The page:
What must be highlighted is this: parties that had an umbilical link with the Congress party such as the Trinamool Congress or the Nationalist Congress Party have a secular thread in them. In the event that the BJP fragments, such parties could pursue an identical Hindutva line. The campaign and programmes of these parties could cause disruptions to minority and human rights.
The sharpening of these majoritarian tendencies would grow in both rhetoric and practice without bringing any change to the Constitution and the term secular remaining intact. Moreover, the BJP’s electoral dominance could contribute to the saffronisation of other parties, as they could emulate the BJP’s electoral strategies. This is evident in the workings of some of the non-Hindutva political parties. Such a development would also aggravate an already fragile secular polity.
Shaikh Mujibur Rehman is the editor of ‘Rise of Saffron Power’ and teaches at Jamia Millia Central University, New Delhi
A valid pause
While holding rates, the RBI has wisely stuck to its policy stance of ‘calibrated tightening’
The Reserve Bank of India’s decision to leave interest rates unchanged, given easing inflation and the slowdown in economic momentum, was both expected and reasonable. In fact, the RBI was prompted to sharply lower its projection for price gains after an unexpected softening in food inflation and a collapse in oil prices in a surprisingly short span of time — the price of India’s crude basket tumbled almost 30% to below $60 by end-November from $85 in early October. The monetary policy committee (MPC) now estimates retail inflation in the second half of the fiscal year to slow to 2.7%-3.2%, at least 120 basis points lower than its October forecast of 3.9%-4.5%. And it foresees the softness in prices enduring through the April-September half of next year, when headline inflation is projected to hover around its medium-term target of 4% and register in a 3.8%-4.2% range. The MPC’s decision to stand pat on rates must also have been bolstered by the findings in the RBI’s November survey of households’ inflation expectations: the outlook for price gains, three months ahead, softened by 40 basis points from September. On growth, the monetary authority has largely stuck with its prognosis from October, while flagging both external and domestic risks to momentum as well as the likely sources of tailwinds. Among the positives cited, beyond a likely boost to consumption demand and corporate earnings from softer fuel costs, are two key data points from the RBI’s own surveys. Capacity utilisation rose to 76.1% in Q2, higher than the long-term average of 74.9%. Also, industrial firms reported an improvement in the demand outlook for Q4. Still, the forecast for full-year GDP growth has been retained at 7.4%, on the back of an expected 7.2%-7.3% second-half expansion, with the risks weighted to the downside.
Interestingly, and justifiably so, the RBI has opted to keep the powder dry by sticking to its policy stance of ‘calibrated tightening’. Given that its primary remit is to achieve and preserve price stability, the central bank is wary of the uncertainties that cloud the inflation horizon. For one, with the prices of several food items at “unusually low levels”, the RBI reckons there is the clear and present danger of a sudden reversal, especially in prices of volatile perishable items. Also, the medium-term outlook for crude oil is still quite hazy, with the possibility of a flare-up in geopolitical tensions and any decision by OPEC both likely to impact supplies. Buttressing this reasoning, households’ one-year-ahead inflation expectations remain elevated and unchanged from September. Most significantly, the central bank has once again raised a cautionary signal to governments, both at the Centre and in the States. Fiscal slippages risk impacting the inflation outlook, heightening market volatility and crowding out private investment. Instead, this may be an opportune time to bolster macroeconomic fundamentals through fiscal prudence.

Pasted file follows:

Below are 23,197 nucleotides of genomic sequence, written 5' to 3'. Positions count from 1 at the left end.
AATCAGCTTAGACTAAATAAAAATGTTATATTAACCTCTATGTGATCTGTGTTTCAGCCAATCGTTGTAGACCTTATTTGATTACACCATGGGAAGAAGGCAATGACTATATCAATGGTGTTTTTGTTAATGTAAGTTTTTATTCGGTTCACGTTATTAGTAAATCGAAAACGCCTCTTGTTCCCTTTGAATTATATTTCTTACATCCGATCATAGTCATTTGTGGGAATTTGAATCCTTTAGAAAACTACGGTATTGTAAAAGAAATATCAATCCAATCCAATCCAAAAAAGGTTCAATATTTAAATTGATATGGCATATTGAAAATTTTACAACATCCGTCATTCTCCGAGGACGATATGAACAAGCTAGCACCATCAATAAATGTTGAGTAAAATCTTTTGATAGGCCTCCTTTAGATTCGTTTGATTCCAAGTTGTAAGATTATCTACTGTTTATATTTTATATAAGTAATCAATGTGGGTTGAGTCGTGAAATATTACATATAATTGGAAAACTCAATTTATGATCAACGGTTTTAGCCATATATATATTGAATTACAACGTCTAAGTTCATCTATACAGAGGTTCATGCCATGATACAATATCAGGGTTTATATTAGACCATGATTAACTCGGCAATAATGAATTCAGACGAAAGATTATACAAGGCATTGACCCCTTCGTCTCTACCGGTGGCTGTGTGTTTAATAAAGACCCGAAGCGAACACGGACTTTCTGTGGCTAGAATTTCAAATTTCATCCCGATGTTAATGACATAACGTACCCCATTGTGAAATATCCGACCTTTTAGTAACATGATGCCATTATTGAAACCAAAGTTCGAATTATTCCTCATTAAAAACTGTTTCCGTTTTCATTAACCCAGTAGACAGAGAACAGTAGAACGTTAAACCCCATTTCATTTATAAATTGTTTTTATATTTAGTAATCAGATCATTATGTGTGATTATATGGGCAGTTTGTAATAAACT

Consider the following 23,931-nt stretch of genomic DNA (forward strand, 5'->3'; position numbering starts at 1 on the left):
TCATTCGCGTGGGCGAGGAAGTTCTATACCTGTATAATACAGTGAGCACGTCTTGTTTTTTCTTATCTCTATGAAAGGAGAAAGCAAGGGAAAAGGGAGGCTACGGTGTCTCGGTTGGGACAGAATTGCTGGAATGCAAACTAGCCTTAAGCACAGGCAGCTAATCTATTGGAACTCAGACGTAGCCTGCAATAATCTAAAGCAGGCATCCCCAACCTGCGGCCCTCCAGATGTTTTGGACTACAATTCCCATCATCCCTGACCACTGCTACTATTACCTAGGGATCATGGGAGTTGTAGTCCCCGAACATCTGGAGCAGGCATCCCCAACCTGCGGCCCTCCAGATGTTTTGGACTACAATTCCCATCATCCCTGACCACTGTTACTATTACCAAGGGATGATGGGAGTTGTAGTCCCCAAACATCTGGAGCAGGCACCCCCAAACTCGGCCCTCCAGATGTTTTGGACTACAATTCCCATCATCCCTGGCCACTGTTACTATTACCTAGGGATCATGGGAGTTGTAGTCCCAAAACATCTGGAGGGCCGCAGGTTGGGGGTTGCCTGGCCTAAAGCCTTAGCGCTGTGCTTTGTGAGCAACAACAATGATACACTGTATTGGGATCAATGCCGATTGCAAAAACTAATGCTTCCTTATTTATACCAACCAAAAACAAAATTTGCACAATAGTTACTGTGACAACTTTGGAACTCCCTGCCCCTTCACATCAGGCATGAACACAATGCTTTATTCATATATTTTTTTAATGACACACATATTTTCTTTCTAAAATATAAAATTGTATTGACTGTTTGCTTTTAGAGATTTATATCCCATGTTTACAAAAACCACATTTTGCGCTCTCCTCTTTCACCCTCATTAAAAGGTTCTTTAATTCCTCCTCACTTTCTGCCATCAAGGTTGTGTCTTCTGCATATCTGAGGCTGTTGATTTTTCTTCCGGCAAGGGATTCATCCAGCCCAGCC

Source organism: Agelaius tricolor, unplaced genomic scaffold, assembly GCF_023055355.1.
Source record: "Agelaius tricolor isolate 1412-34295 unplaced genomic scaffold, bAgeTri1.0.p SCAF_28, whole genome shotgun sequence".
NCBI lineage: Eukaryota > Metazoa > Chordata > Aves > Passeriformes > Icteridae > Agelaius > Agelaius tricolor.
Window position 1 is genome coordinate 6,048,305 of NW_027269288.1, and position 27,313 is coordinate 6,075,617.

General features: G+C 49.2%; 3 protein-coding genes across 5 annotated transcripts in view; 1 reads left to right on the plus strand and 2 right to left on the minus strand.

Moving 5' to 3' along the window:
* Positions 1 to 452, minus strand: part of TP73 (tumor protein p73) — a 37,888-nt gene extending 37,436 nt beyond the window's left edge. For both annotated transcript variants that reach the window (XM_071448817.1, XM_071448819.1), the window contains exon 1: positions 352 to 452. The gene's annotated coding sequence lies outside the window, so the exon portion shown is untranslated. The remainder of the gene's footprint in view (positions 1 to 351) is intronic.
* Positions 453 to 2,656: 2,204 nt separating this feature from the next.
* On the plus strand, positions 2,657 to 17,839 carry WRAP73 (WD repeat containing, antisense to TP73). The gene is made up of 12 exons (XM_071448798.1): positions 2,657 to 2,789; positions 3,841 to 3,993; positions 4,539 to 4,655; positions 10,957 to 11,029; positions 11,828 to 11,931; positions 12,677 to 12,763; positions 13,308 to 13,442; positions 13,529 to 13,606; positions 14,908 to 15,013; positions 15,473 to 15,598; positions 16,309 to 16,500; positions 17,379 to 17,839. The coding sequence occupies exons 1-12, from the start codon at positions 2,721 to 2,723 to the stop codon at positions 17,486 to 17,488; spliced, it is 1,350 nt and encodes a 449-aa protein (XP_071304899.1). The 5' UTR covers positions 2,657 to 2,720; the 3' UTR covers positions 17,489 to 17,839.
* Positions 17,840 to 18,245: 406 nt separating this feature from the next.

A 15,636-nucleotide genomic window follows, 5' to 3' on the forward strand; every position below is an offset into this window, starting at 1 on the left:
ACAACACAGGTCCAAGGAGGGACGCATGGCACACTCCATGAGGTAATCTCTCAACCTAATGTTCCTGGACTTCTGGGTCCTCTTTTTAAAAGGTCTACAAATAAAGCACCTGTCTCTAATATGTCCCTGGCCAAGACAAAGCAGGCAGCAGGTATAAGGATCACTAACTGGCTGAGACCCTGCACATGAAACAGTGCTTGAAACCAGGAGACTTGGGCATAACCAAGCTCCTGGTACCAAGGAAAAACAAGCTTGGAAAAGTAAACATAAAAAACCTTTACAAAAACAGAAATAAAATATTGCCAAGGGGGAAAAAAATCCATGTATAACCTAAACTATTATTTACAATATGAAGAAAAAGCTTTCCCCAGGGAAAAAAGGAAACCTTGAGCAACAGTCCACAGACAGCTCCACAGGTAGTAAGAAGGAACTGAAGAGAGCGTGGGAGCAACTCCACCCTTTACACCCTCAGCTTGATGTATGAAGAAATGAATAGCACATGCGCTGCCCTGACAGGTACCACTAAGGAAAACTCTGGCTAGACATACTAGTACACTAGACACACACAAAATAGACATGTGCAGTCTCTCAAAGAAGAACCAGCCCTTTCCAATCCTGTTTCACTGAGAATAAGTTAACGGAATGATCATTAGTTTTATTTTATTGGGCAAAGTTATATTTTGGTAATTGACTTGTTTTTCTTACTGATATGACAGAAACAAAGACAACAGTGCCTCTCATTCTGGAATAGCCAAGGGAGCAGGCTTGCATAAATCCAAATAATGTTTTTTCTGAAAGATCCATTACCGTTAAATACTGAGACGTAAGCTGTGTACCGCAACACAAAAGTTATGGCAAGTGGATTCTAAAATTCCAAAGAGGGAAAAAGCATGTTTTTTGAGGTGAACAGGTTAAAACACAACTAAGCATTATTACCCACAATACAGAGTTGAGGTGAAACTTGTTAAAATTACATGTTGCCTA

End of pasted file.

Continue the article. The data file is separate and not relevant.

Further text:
From a manifesto to a movement
How the Justice Party in Madras became the stepping stone for political empowerment of non-Brahmins
Modern South India: A History from the 17th Century to Our Times
The author acknowledges in his new book, Modern South India: A History from the 17th Century to Our Times, that part of the pull to write a history of the region was the “South Indianness” of his mother, Lakshmi Devadas Gandhi. In his four-centuries-long story, from 1600 to modern times, he attempts to study “the people inhabiting this varying, intricate peninsula.” It is a story of four powerful cultures — Kannada, Malayali, Tamil and Telugu — and “yet more than that, for Kodagu, Konkani, Marathi, Oriya and Tulu cultures have also influenced it, as also other older and possibly more indigenous cultures.” Of the four principal cultures, which are “unsurprisingly competitive” and yet complementary, he finds the Tamil part the most Dravidian and possessing the oldest literature. An excerpt:
The 1911 census showed that Brahmins were slightly over 3 per cent of Madras Presidency’s population, and non-Brahmins 90 per cent. Yet in the ten years from 1901 to 1911, Madras University turned out 4,074 Brahmin graduates compared with only 1,035 non-Brahmin graduates. Numbers for other groups (revealing also how the Empire classified the population at this time) included ‘Indian Christian’, 306, ‘Mohammedan’, 69, and ‘European & Eurasian’, 225.
A little over 22 per cent of Tamil Brahmin males in the presidency were literate in English by 1911. The corresponding figure for Telugu Brahmins was 14.75, for Nairs in Malabar around 3, for Balija Naidus 2.6, and for Vellalas just over 2. Among Kammas, Nadars and Reddis, males literate in English were below half a per cent.
Many more had attained mother tongue literacy: 72 per cent of Tamil Brahmins, 68 per cent of Telugu Brahmins, 42 per cent of Nairs, 20 per cent of Indian Christians, and 18 per cent of Nadars.